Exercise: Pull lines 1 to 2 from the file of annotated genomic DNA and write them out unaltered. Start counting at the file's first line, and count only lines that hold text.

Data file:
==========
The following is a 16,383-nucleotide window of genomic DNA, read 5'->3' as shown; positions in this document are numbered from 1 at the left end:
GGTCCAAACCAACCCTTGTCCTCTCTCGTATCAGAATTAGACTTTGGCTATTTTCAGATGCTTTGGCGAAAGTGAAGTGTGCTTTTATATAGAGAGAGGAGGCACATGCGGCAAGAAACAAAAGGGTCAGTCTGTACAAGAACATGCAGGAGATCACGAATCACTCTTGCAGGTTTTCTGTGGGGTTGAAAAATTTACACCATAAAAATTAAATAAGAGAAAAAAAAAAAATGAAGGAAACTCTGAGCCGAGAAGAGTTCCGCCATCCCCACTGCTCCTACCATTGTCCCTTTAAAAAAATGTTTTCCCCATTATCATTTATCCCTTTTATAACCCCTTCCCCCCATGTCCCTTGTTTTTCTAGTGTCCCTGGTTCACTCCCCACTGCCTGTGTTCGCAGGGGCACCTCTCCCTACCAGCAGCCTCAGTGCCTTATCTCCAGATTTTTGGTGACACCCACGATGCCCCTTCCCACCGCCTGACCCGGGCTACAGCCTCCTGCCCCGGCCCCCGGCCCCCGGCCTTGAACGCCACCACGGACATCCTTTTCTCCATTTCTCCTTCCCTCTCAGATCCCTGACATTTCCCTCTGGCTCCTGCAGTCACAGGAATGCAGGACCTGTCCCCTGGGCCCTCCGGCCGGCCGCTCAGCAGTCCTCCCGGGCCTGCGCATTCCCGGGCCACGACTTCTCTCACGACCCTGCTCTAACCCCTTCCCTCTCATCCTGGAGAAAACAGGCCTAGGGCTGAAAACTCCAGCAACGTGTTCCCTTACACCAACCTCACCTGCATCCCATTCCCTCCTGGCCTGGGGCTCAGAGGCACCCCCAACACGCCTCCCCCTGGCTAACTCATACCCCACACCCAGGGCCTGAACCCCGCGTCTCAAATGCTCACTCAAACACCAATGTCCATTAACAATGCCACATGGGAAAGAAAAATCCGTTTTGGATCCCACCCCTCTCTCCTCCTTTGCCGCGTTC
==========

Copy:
The following is a 16,383-nucleotide window of genomic DNA, read 5'->3' as shown; positions in this document are numbered from 1 at the left end:
GGTCCAAACCAACCCTTGTCCTCTCTCGTATCAGAATTAGACTTTGGCTATTTTCAGATGCTTTGGCGAAAGTGAAGTGTGCTTTTATATAGAGAGAGGAGGCACATGCGGCAAGAAACAAAAGGGTCAGTCTGTACAAGAACATGCAGGAGATCACGAATCACTCTTGCAGGTTTTCTGTGGGGTTGAAAAATTTACACCATAAAAATTAAATAAGAGAAAAAAAAAAAATGAAGGAAACTCTGAGCCGAGAAGAGTTCCGCCATCCCCACTGCTCCTACCATTGTCCCTTTAAAAAAATGTTTTCCCCATTATCATTTATCCCTTTTATAACCCCTTCCCCCCATGTCCCTTGTTTTTCTAGTGTCCCTGGTTCACTCCCCACTGCCTGTGTTCGCAGGGGCACCTCTCCCTACCAGCAGCCTCAGTGCCTTATCTCCAGATTTTTGGTGACACCCACGATGCCCCTTCCCACCGCCTGACCCGGGCTACAGCCTCCTGCCCCGGCCCCCGGCCCCCGGCCTTGAACGCCACCACGGACATCCTTTTCTCCATTTCTCCTTCCCTCTCAGATCCCTGACATTTCCCTCTGGCTCCTGCAGTCACAGGAATGCAGGACCTGTCCCCTGGGCCCTCCGGCCGGCCGCTCAGCAGTCCTCCCGGGCCTGCGCATTCCCGGGCCACGACTTCTCTCACGACCCTGCTCTAACCCCTTCCCTCTCATCCTGGAGAAAACAGGCCTAGGGCTGAAAACTCCAGCAACGTGTTCCCTTACACCAACCTCACCTGCATCCCATTCCCTCCTGGCCTGGGGCTCAGAGGCACCCCCAACACGCCTCCCCCTGGCTAACTCATACCCCACACCCAGGGCCTGAACCCCGCGTCTCAAATGCTCACTCAAACACCAATGTCCATTAACAATGCCACATGGGAAAGAAAAATCCGTTTTGGATCCCACCCCTCTCTCCTCCTTTGCCGCGTTC